How does the last name of "Finch" contradict the whole novel?
Finch is Scout's last name and is as well a name for a type of bird, so I think it somehow contradicts the mockingbirds--Boo Radley and Tom Robinson.
But does anyone know exactly how it is contradicting the novel?(Please be specific)
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I think you're reading too much into the bird imagery. The title To Kill a Mockingbird refers to the superstition that bad luck will come to anyone who kills a mockingbird. (In some states, it is illegal to kill any songbird.) One of the themes of the novel is that people are subject to their unlucky life situations.
It might interest you to know that Lee's mother's maiden name was Finch and that Lee's father was an attorney. See the biography linked below. It is more likely that she is just honoring her mother by giving the main characters her name than that she is trying to say something with bird imagery. Think of Scout as Harper Lee as a child, telling a story about growing up in the pre-civil rights south.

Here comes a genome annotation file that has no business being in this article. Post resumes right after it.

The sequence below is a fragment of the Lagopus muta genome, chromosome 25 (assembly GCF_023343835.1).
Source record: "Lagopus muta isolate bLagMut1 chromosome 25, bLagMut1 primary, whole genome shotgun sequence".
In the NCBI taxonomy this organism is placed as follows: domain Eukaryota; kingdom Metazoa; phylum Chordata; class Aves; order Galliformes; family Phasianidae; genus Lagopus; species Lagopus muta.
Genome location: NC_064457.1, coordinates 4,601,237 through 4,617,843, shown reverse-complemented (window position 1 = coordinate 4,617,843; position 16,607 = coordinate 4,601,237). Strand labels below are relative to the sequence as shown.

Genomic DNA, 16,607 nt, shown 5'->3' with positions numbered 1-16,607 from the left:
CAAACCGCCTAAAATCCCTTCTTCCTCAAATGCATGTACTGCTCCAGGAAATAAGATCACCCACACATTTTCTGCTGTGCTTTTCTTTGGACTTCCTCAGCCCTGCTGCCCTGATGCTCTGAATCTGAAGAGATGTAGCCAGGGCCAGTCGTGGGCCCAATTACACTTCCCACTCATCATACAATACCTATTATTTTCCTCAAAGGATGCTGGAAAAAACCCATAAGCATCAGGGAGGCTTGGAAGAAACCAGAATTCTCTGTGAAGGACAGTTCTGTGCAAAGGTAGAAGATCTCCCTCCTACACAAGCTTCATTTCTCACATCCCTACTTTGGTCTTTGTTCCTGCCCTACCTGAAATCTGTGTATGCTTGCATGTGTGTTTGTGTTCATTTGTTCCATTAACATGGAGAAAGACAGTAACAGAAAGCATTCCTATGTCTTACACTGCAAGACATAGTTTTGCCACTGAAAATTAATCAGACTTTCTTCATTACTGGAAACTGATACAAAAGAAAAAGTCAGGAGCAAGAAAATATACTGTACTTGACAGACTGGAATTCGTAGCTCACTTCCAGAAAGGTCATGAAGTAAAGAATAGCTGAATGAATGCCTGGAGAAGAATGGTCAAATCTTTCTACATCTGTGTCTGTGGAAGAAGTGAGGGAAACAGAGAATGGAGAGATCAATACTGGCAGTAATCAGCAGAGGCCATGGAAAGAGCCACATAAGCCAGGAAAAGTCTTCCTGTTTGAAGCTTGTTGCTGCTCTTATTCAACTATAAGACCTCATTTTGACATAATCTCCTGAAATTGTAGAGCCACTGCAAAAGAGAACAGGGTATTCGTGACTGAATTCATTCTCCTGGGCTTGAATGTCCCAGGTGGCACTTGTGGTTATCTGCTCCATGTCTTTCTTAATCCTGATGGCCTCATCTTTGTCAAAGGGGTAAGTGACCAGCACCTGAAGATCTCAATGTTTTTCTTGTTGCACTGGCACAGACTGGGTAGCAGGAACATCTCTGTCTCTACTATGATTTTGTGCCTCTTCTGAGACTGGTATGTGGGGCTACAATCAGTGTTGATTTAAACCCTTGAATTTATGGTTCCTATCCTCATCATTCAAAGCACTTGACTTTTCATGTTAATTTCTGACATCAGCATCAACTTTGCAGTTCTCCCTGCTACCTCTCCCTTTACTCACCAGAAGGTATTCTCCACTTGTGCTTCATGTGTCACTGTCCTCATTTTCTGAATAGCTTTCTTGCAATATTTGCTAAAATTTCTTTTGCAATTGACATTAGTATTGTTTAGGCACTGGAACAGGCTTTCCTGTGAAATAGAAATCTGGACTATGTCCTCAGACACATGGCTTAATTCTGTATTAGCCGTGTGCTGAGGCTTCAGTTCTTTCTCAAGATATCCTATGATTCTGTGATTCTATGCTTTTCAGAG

I’m not sure if “finch” as the last name of Scout and Atticus “contradicts” the novel, but it might complicate the attempt to contrast it with the mockingbird. Interestingly, the finch is the species Darwin particularly studied in the Galapolos, which resulted in his theory about evolution. He noticed how the finch had many different subspecies, that there must have been an original “finch” that had evolved into many different birds that were still finches. Darwin wrote, “Seeing this gradation and diversity of structure in one small, intimately related group of birds, one might really fancy that from an original paucity of birds in this archipelago, one species had been taken and modified for different ends." In the world of birds, “finch” refers to many different kinds of birds; it is not unlike the frequency of the name “Smith” in regard to people—many different kinds of people bear this name. Some finches might be territorial, but most are not, just going about their business being birds, not bothering anyone. If “finch” signifies complexity and diversity in development in the bird world, then its use in the novel, might suggest complexity in development in the human world. Perhaps Lee used it because it is a rather generic term of a typical bird; perhaps she meant it to signify a commonality with mockingbirds, which also don’t bother others, although they, unlike the finch, make a distinctive song.
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